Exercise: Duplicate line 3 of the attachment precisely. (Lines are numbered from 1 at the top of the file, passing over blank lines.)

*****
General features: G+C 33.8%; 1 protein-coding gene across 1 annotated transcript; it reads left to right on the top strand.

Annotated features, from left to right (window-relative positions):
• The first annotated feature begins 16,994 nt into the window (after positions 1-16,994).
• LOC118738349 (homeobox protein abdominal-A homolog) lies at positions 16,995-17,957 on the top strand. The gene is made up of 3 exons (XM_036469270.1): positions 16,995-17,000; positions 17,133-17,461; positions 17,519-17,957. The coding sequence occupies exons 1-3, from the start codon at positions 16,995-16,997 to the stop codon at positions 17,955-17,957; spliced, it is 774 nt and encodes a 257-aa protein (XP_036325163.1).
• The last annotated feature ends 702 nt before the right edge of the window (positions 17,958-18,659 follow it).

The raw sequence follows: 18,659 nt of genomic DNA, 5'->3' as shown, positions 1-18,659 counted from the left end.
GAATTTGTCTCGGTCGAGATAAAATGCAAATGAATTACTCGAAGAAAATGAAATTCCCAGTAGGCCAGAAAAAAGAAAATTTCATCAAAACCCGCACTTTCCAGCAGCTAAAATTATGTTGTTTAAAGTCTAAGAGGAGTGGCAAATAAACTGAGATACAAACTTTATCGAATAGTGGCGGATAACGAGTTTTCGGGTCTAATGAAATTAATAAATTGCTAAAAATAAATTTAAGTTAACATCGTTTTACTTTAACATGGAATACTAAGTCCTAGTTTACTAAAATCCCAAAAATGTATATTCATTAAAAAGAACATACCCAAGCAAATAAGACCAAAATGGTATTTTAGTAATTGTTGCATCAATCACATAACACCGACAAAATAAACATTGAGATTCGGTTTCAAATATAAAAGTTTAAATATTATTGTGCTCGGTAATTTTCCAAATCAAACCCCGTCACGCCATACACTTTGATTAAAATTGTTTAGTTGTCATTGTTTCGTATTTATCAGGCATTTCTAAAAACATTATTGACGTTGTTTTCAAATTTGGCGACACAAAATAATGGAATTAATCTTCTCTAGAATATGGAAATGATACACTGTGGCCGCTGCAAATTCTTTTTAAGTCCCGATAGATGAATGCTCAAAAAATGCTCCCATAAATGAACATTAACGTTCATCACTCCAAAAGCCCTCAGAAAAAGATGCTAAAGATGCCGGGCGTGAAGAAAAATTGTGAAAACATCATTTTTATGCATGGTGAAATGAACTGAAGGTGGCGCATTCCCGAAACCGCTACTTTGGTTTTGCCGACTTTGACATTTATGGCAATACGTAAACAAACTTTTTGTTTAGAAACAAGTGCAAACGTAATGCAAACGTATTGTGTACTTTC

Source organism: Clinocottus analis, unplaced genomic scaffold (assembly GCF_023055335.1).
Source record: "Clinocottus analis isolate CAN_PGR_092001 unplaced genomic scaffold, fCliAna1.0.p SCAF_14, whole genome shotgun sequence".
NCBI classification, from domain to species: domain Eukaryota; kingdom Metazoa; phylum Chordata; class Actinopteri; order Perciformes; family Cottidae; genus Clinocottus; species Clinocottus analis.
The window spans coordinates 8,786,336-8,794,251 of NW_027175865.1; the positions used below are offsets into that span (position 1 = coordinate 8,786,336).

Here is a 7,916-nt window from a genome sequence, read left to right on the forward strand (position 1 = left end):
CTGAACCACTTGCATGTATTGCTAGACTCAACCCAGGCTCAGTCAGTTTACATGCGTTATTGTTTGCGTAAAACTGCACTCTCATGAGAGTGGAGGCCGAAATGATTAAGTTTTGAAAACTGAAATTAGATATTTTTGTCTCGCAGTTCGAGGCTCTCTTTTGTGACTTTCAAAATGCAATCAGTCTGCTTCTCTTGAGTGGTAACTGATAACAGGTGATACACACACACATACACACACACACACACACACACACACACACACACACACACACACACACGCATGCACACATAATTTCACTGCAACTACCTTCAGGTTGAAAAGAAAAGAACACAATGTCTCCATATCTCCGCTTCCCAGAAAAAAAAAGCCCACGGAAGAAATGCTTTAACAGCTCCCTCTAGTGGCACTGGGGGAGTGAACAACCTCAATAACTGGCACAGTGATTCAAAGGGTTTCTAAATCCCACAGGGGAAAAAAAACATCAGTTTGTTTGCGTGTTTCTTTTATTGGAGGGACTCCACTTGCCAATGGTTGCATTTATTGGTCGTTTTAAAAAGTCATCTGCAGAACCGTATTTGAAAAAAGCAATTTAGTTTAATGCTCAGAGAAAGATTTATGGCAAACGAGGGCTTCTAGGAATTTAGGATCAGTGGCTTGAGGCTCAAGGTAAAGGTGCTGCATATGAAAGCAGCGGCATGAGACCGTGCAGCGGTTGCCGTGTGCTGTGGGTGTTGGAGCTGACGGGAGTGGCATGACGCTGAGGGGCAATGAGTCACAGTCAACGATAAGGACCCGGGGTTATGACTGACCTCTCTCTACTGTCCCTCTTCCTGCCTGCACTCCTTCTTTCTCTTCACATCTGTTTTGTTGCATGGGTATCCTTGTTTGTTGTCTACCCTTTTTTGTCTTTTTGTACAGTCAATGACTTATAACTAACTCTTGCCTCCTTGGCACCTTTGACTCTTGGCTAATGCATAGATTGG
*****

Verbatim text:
• The first annotated feature begins 16,994 nt into the window (after positions 1-16,994).